As revelations that a defense witness was also an FBI informant roil the already contentious Capitol riot trial of members of the far-right Proud Boys group, prosecutors say the informant was never told to gather information about the defendants or their lawyers. An FBI agent says investigators ended their relationship with the informant after they learned this past January that the person had received a subpoena to testify. The revelation came Wednesday when a defense lawyer said in court papers that the defense was told by prosecutors that afternoon that the witness they were planning to call to the stand on the next day had been a government informant. The judge held a hearing on the issue Thursday.
New Mexico will build its first wildlife overpasses across highways to provide safe passage to free-roaming cougars, black bears, bighorn sheep and other creatures. It is also setting aside $100 million for conservation projects. Those two initiatives were signed into law Thursday by Gov. Michelle Lujan Grisham. Advocates for the initiatives say the state stands to capture millions of dollars in federal matching funds for wildlife crossings and an array of established conservation programs. Several hundred large animals are killed in New Mexico each year in road collisions that can also total cars and severely injure human passengers.
The Senate Ethics Committee is admonishing South Carolina Sen. Lindsey Graham for soliciting campaign contributions inside a federal building after a November 2022 Fox News interview in which he asked viewers to donate to a GOP candidate. Because Graham was in a Senate office building when he did the interview, the leaders of the ethics panel said, he violated Senate rules and standards of conduct. Coons and Lankford wrote that Graham solicited campaign contributions for Georgia Senate candidate Herschel Walker’s campaign committee “five separate times” during the interview. It is unclear if Graham could face any criminal penalties. He says he "will try to do better in the future.”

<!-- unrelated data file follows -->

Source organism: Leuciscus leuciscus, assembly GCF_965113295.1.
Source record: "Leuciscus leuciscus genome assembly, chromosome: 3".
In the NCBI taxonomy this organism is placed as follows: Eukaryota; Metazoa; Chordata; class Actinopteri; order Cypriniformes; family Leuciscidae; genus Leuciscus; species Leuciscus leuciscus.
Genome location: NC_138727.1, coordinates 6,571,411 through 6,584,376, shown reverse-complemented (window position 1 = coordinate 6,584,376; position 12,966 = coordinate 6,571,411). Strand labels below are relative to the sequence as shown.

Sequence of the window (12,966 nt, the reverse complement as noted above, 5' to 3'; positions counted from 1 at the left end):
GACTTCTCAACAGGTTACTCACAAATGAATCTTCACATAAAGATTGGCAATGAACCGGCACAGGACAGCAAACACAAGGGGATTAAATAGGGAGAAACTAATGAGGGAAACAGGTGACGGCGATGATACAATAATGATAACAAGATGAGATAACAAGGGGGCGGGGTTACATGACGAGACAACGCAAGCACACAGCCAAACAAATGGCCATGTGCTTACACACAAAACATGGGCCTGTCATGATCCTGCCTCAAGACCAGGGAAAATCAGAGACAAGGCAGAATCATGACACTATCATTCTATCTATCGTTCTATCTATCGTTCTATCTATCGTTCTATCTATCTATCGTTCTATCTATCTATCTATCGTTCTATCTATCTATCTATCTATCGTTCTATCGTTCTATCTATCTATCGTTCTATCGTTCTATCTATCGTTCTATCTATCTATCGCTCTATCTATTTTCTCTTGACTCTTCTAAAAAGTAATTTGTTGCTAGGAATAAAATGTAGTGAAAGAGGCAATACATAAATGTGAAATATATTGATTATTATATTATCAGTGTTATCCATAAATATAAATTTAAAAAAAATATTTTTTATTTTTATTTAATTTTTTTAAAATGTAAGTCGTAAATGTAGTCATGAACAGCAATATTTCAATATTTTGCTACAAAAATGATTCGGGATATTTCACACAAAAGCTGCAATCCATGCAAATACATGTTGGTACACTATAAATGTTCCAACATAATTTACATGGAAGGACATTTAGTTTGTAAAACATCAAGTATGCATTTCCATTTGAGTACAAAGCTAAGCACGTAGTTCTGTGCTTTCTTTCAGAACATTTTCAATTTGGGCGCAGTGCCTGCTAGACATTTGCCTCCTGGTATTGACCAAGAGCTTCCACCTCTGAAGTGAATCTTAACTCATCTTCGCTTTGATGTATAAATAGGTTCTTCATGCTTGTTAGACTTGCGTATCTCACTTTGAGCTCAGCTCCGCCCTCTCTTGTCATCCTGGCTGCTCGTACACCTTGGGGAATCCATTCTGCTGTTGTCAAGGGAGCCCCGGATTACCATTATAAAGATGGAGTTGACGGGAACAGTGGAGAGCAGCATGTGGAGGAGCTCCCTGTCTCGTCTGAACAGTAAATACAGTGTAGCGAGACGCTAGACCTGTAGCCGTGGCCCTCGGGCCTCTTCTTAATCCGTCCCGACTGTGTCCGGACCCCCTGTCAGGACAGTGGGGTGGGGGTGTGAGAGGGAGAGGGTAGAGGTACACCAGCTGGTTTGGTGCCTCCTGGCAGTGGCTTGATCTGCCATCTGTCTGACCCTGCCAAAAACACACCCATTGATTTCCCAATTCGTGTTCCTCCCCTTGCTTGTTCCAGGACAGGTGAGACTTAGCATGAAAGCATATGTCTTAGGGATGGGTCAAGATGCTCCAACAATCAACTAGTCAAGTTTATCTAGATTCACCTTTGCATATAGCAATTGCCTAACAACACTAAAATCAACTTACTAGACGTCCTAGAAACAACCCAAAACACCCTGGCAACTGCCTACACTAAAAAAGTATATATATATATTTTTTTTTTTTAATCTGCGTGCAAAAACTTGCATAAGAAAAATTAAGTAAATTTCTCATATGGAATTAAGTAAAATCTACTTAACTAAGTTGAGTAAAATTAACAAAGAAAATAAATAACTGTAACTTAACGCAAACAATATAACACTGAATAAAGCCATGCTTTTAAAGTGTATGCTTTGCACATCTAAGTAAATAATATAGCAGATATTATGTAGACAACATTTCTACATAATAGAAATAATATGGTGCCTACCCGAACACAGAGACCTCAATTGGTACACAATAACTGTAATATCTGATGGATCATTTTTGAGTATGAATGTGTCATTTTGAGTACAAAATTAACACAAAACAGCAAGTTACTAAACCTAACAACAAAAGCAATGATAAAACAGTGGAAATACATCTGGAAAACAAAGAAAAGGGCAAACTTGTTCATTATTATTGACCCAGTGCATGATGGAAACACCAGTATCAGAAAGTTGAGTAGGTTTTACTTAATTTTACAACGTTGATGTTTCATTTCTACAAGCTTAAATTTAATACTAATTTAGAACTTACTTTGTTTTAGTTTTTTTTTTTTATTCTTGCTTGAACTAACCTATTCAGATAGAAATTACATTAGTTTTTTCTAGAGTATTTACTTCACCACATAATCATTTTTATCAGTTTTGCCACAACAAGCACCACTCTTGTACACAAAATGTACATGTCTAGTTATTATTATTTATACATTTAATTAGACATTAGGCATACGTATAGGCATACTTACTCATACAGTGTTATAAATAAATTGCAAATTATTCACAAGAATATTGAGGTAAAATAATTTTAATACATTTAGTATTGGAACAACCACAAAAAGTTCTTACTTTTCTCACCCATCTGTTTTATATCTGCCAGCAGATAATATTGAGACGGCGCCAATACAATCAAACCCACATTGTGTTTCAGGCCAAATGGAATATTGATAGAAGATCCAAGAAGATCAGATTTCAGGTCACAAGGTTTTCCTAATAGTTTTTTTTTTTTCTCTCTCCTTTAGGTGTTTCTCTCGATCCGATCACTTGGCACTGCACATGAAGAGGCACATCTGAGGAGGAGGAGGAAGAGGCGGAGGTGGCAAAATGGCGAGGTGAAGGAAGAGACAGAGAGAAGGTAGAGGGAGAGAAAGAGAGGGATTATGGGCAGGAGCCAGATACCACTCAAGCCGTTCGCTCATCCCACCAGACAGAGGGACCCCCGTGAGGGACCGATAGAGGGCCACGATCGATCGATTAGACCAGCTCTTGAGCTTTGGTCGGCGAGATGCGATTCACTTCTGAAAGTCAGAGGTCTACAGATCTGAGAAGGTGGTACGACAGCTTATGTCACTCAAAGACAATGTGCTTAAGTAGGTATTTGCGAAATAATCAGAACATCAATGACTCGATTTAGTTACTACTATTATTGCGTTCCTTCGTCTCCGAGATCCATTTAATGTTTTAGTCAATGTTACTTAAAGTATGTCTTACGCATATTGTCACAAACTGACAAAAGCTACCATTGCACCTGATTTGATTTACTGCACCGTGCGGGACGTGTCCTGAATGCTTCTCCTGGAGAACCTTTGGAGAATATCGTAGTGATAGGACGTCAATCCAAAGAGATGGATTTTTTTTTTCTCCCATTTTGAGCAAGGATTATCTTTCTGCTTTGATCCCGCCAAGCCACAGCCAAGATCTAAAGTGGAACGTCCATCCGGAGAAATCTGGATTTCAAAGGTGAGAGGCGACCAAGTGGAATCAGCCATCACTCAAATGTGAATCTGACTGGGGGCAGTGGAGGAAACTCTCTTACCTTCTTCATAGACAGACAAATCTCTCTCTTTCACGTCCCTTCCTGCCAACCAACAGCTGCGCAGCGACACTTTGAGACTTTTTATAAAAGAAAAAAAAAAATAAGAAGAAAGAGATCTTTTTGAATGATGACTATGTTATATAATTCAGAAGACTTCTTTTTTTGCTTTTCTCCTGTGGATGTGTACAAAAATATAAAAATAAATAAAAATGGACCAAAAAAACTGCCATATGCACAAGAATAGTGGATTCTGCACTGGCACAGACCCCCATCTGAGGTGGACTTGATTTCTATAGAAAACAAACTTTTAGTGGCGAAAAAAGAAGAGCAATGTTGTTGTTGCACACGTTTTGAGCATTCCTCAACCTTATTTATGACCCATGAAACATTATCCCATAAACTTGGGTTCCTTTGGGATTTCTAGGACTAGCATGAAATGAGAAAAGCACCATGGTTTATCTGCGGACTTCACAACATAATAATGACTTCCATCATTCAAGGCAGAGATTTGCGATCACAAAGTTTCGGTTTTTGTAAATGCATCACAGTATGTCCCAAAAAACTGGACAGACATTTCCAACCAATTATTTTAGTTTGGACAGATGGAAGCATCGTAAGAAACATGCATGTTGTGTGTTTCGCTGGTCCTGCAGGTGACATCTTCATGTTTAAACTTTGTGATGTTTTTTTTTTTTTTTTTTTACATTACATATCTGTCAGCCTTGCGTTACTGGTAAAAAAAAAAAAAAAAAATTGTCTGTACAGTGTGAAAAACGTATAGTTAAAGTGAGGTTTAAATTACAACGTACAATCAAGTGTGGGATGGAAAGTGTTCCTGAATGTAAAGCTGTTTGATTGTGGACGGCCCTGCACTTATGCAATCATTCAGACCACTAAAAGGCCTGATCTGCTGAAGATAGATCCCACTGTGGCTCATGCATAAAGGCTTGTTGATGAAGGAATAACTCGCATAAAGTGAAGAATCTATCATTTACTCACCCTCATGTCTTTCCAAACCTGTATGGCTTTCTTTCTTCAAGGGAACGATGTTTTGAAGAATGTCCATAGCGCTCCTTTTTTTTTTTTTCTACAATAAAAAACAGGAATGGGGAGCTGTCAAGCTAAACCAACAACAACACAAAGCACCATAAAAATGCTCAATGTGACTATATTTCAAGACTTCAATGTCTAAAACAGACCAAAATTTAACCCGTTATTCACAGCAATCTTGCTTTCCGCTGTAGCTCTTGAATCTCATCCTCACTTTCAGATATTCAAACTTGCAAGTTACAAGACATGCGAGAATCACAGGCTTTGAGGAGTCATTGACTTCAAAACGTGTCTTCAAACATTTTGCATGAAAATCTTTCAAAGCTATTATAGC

Two women who experienced life in Chinese “reeducation” camps for Uyghurs were among the witnesses as a special House committee focused on countering China shines a light on human rights abuses in the country. One witness told of Uyghur men and women being tortured. The other said detainees were subjected to “11 hours of brainwashing lessons on a daily basis.” The Chinese government has been widely condemned for alleged atrocities against Uyghur Muslims in its far western Xinjiang region. The allegations include genocide, forced sterilization and the mass detention of nearly 1 million Uyghurs. Beijing has denied the allegations.
A Native American tribe has retained its title to a portion of a national preserve in northern New Mexico following a yearslong court battle against the federal government. The 10th U.S. Circuit of Appeals issued a split ruling Wednesday in the case of Jemez Pueblo and the Valles Caldera National Preserve. The pueblo argued its aboriginal property rights were never extinguished despite a lower court ruling that found the U.S. government had clear title to the expansive preserve. The pueblo eventually narrowed its claims to our specific areas within Valles Caldera's boundaries. The court confirmed title to just one of those spots — Banco Bonito. The National Park Service has declined to comment on the ruling.
Israeli Prime Minister Benjamin Netanyahu says he is determined to end the divisive crisis over his plan to overhaul the country's judiciary. But he gave no details on how he plans to do so and his opponents quickly rejected his pledge. He spoke Thursday after Israel's parliament passed the first of several laws that make up the contentious plan. The law would protect the Israeli leader from being deemed unfit to rule because of his corruption trial and claims of a conflict of interest. Protesters demonstrated again Thursday to raise alarm over what they see as the country’s descent toward autocracy.